Friday Headlines: February 19, 2016

Friday Headlines, February 19, 2016

THE LATEST IN THE GEOSCIENCES

Today’s round-up:

Another Fracking Earthquake

Marsupial Lions Scratched Too

 

5.1 magnitude earthquake shakes Oklahoma

Lately we hear a lot about earthquakes in Oklahoma. Most of these are caused by water injection, in which water is pumped down into the Earth for one reason or another. Some of this is caused by hydraulic fracturing (AKA fracking). Other times, it’s used to dispose of water that was pumped out to during the extraction of fossil fuels.

Oil companies in Oklahoma require a means of getting rid of the salty water that comes out of wells during oil production. Sometimes there is as much ten times as much water as there is oil, and this water has to go somewhere!

Injecting it into the ground alters the pressure regime and can cause the reactivation of old fractures or the appearance of new fractures. Motion on this fractures is the cause of the swarm of earthquakes that characterizes Oklahoma today.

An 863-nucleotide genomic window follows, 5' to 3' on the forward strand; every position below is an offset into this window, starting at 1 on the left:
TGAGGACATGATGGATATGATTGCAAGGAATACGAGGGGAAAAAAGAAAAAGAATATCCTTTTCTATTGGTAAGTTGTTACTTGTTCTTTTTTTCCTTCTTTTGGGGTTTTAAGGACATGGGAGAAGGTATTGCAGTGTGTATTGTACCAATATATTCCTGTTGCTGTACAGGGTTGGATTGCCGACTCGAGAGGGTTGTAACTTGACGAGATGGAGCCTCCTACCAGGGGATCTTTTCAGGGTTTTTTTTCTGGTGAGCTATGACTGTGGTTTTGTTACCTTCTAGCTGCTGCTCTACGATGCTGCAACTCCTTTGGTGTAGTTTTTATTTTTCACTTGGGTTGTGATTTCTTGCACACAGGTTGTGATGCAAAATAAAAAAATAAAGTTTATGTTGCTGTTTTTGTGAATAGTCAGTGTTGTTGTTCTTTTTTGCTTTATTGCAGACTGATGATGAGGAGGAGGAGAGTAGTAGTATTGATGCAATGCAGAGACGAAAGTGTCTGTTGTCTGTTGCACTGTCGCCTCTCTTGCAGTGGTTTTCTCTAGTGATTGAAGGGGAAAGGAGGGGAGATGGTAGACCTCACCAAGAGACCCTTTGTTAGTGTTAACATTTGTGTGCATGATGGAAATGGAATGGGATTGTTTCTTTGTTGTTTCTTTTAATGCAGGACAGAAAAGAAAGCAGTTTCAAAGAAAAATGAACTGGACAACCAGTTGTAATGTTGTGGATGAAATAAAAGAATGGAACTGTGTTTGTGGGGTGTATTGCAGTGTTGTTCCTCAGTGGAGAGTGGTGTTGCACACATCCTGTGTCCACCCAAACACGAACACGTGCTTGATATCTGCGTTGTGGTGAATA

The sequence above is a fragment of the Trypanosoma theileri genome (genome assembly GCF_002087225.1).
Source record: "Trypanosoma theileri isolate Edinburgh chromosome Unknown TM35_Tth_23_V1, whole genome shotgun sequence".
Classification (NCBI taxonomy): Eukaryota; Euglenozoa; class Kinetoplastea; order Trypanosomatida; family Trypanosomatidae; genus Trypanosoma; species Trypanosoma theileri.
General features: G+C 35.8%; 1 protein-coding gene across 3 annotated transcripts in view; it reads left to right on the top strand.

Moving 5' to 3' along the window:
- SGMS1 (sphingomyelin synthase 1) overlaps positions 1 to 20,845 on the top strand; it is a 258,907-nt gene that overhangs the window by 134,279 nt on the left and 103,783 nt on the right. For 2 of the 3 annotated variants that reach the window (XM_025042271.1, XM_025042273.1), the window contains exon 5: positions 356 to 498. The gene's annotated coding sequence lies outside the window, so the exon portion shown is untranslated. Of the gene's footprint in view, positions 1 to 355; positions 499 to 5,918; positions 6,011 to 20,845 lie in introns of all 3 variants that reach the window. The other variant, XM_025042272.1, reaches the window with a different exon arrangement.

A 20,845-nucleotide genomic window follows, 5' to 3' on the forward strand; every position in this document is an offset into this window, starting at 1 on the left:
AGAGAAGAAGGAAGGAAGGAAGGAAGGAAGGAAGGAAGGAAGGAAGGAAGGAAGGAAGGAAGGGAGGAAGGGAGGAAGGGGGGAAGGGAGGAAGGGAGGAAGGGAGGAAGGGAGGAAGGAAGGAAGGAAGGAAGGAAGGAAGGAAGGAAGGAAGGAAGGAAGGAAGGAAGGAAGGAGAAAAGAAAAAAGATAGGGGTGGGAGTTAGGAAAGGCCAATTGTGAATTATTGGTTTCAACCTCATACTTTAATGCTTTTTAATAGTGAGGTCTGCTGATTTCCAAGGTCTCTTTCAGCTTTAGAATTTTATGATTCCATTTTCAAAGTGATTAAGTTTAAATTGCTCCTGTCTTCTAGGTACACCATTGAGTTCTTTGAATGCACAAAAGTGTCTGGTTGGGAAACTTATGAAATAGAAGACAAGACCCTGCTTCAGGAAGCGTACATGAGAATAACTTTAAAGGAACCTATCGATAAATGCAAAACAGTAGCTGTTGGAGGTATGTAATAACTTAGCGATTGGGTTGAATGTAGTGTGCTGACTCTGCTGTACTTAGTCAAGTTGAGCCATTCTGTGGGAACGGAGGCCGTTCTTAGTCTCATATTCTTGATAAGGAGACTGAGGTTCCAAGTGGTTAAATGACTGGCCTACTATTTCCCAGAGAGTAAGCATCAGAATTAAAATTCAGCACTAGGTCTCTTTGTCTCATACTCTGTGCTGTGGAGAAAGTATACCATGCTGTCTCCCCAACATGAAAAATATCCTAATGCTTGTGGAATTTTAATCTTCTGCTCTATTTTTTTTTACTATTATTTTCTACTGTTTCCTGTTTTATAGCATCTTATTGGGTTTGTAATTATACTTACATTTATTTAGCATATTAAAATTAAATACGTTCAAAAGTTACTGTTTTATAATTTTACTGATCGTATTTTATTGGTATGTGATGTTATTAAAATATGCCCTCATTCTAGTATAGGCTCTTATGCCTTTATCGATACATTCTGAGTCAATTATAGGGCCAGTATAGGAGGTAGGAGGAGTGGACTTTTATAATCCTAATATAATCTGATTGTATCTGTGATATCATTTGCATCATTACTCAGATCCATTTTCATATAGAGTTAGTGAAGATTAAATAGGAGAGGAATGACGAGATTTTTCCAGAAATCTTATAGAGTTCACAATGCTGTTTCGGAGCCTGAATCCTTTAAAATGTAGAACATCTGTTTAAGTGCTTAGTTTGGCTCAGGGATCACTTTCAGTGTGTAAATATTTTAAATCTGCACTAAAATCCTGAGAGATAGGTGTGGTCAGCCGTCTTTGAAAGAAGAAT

Behaviour of the Pleistocene marsupial lion deduced from claw marks in a southwestern Australian cave

Marsupial mammals succeeded in filling many of the same ecological niches that placental mammals now get all the press for occupying. It’s fun to advise people that there was a Tasmanian Wolf (the Thylacine), marsupial saber-toothed ‘cats’ (Thylacosmilus), and of course, the marsupial lion, Thylacoleo carnifex.

In this new study, analysis of the size and number of scratch marks made by Thylacoleo showed two important things. 1) As suspected, Thylacoleo was an excellent climber and 2) Thylacoleo raised its young in caves.

This study is a good example of ichnology, or the study of tracks and traces. Foot prints, feeding marks, and in this case, claw marks are indirect evidence of behavior, but can be powerful tools to illumimate the activities of extinct organisms.

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